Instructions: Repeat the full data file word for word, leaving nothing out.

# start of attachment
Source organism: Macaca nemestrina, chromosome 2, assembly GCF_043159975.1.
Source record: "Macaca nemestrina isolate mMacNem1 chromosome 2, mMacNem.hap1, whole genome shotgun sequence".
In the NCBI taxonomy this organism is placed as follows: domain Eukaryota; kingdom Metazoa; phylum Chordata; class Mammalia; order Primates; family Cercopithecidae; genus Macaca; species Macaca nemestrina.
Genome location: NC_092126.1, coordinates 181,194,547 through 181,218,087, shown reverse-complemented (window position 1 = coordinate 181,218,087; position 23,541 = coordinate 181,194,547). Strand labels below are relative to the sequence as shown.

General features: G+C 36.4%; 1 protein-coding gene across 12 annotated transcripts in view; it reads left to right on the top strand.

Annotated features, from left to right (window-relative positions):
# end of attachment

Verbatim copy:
Source organism: Macaca nemestrina, chromosome 2, assembly GCF_043159975.1.
Source record: "Macaca nemestrina isolate mMacNem1 chromosome 2, mMacNem.hap1, whole genome shotgun sequence".
In the NCBI taxonomy this organism is placed as follows: domain Eukaryota; kingdom Metazoa; phylum Chordata; class Mammalia; order Primates; family Cercopithecidae; genus Macaca; species Macaca nemestrina.
Genome location: NC_092126.1, coordinates 181,194,547 through 181,218,087, shown reverse-complemented (window position 1 = coordinate 181,218,087; position 23,541 = coordinate 181,194,547). Strand labels below are relative to the sequence as shown.

General features: G+C 36.4%; 1 protein-coding gene across 12 annotated transcripts in view; it reads left to right on the top strand.

Annotated features, from left to right (window-relative positions):